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In Light of Eternity

By La Nej Garrison

Hollywood assumes to shed provocative insight into the cultural perspective of those of us who are followers of Christ. These narratives are interesting and challenging. Recently, I watched a movie whose depiction of Christianity and biblical interpretation questioned what it means for Christians to suffer. In this period piece, Christians held antiquated mystical beliefs. In an hour and a half of emotional and tangled plot lines, the characters searched for answers looked for a remedy to their sufferings. Belief in God was reduced to a delusion. There was no redemption in their suffering, no joy, no peace, and absolutely no hope. 

The odd ending of the movie may leave the audience with a misconstrued understanding of biblical suffering. One of the significant challenges to the Christian faith is the existence of suffering. However, here is the reality; regardless of one’s belief in God, suffering is not a uniquely Christian problem. Why we suffer does not erase the fact THAT we suffer. This movie failed to grasp that while Christians suffer, we experience an intangible peace that transcends any secular understanding.

“When Christ calls a man, he bids him come and die…suffering, then is the badge of true discipleship.”

Dietrich Bonhoeffer was a Christian martyr. When the war began in Nazi Germany, Bonhoeffer was compelled to contribute to the establishment of the German church and rebuilding of his community. The passionate faith of African-Americans in Harlem inspired him spur on believers across the ocean. In Bonhoeffer’s “The Cost of Discipleship,” he challenges any mediocre approach to discipleship. Bonhoeffer encourages believers to lay aside the apathetic gospel that does not require daily commitment, even if it means suffering for truth. 

I recently posed an ethical dilemma to students in my Christian high school worldview class. Normally these bell ringers are used to provoke conversation and thought, with little insight from me as the teacher. But with Bonhoeffer on my mind, his words compelled me to weigh in on some of their conclusions. Most students felt the instinct to fight for individual survival, even if it meant leaving behind those whom they could help. Their justifications were varied, and I doubt many would act so selfishly. 

However, I was perplexed at how quickly they supported the individualistic notion of living without suffering and the individualistic ideal of putting themselves first. They were resolved in their pursuit happiness. What is happiness? Are we called to pursue happiness? Aren’t our deepest convictions revealed when we face trials and are challenged to sacrifice for others?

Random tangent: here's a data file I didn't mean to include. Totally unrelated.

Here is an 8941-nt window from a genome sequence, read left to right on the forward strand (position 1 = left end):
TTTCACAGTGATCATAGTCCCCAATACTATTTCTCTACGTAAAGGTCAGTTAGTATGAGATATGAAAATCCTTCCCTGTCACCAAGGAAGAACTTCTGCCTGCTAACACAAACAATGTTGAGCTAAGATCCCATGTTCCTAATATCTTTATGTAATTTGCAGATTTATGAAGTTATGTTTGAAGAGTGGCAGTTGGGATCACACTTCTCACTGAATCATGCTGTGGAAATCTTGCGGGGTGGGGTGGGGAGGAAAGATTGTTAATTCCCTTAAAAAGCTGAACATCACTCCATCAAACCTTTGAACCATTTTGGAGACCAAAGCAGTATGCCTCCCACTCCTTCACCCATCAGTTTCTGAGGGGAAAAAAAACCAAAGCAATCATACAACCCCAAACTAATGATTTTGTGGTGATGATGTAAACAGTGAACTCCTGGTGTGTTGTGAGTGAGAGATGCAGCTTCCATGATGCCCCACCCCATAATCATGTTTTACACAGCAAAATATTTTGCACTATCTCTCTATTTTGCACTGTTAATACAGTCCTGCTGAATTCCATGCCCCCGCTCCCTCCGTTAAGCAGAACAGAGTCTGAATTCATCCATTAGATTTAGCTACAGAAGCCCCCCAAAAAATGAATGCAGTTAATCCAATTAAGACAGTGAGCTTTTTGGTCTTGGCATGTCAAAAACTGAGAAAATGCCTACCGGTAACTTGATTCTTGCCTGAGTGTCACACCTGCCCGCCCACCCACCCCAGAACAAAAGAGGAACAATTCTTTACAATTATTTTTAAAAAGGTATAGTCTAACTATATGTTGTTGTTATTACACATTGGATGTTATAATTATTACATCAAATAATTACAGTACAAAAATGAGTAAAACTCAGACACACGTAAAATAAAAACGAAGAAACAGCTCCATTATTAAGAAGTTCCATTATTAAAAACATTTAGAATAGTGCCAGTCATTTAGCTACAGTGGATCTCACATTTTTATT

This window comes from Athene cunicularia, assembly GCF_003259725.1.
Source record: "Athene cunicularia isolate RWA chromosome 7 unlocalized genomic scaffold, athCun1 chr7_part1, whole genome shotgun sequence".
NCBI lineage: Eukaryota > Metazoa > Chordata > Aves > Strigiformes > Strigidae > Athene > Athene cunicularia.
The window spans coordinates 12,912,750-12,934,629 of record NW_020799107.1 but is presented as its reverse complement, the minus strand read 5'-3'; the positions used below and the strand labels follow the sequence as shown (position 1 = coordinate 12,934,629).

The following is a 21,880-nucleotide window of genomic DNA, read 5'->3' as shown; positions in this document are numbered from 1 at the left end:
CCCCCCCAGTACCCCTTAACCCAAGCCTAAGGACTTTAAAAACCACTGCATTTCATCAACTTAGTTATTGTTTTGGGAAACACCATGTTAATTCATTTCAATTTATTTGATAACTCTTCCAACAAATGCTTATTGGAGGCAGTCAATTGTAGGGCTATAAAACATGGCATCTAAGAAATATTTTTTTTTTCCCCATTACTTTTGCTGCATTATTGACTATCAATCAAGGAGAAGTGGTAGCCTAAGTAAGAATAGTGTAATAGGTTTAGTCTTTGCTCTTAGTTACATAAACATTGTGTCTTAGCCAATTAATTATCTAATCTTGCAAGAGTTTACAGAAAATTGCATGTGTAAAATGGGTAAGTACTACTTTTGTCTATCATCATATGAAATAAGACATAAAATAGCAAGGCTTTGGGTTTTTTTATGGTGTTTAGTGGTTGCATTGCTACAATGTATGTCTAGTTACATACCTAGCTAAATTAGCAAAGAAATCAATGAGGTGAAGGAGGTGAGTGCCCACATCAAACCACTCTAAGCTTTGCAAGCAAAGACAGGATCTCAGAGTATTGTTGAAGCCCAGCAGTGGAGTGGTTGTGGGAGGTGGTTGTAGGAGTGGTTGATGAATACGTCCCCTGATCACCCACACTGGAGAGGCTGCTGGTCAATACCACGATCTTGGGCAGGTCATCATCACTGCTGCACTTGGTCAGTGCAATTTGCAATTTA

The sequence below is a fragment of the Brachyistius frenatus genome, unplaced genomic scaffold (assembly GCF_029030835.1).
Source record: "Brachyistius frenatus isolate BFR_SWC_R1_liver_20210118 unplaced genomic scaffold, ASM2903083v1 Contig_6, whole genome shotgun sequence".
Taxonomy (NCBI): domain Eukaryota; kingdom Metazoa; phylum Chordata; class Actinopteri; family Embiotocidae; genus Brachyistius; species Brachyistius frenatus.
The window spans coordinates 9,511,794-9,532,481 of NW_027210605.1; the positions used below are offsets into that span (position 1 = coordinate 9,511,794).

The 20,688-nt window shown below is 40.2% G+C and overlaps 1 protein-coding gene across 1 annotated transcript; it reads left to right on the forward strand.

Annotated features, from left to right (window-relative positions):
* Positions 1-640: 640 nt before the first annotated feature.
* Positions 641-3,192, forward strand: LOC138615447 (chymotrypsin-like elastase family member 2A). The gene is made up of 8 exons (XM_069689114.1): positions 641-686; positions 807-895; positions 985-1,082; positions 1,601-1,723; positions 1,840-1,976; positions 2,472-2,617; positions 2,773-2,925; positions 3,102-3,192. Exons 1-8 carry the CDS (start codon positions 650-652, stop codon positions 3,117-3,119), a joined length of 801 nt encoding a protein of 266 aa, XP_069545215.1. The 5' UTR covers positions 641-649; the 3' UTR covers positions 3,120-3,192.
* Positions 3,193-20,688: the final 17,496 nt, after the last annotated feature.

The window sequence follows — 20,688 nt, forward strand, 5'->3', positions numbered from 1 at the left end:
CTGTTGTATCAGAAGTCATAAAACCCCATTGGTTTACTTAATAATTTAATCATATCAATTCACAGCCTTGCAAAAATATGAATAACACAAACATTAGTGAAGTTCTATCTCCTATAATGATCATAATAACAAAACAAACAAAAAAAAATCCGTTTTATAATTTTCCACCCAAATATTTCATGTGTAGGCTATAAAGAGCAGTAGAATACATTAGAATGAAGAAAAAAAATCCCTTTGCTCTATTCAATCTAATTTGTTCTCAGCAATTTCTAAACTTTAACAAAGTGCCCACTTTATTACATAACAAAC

Most people have a love-hate relationship with the book of Job. We love his faith in God, but honestly, we hate his faith in God! How could he remain faithful when everything was taken away? 

According to Walt Russell, “…Job challenges us to be wise and to love God for who He is in spite of the inscrutability of our suffering. Even though we may not fully understand all of our suffering, we must still choose to cling to God and His ways. Such wise encouragement is necessary in a world where not all of life’s experiences can be fully explained this side of heaven.”  

Russell captures our struggle; this side of heaven and in Romans 8 Paul captures our struggle; in light of eternity. Paul states in Romans, that all of creation groans with the expectation and longs for redemption, which will not be realized until we reach the other side. This reality is hard to grasp, but it holds the key to our hope. Paul taught believers not to mourn like unbelievers. We are called to respond to life’s difficulties differently than the world because we have an eternal perspective. In these moments our persuasions are tested with the hopeful expectation of the redemptive plan of Christ whose sufferings are an example and our source of hope. The secular world does not understand the believer’s response to suffering nor does it grasp the depth of God’s saving grace.

Bonhoeffer accepted suffering, not as a means of salvation; but as an expression of his salvific faith. One of the guards with Bonhoeffer’s before his hanging testified to this Christian martyr’s unshakeable faith and resilient fight for truth. Bonhoeffer’s peacefully accepted call and his execution moved everyone who witnessed it. 

We follow Christ when it costs us everything because it cost Him everything. 

“For I consider the sufferings of this present time are not worth to be compared with the glory which shall be revealed to us.” (Romans 8:18, NKJV)

Our callings may differ, and our challenges will not be the same, but to every sister or brother in Christ, I am confident of this one thing, God’s grace is sufficient in times of your weakness. Therefore, in light of eternity, we unwaveringly stand for the gospel of truth amid our suffering.

  1. Dietrich Bonhoeffer, The Cost of Discipleship. Pocket Books, 1995.
  2.  Walt Russell, Playing with Fire: How the Bible Ignites Change in Your Soul. NavPress Publishing, 2000. 

About the Author: La Nej A. Garrison, MA, is a chaplain, speaker, editor, writer, and philosopher. She is married with three wild boys and two useless dogs!

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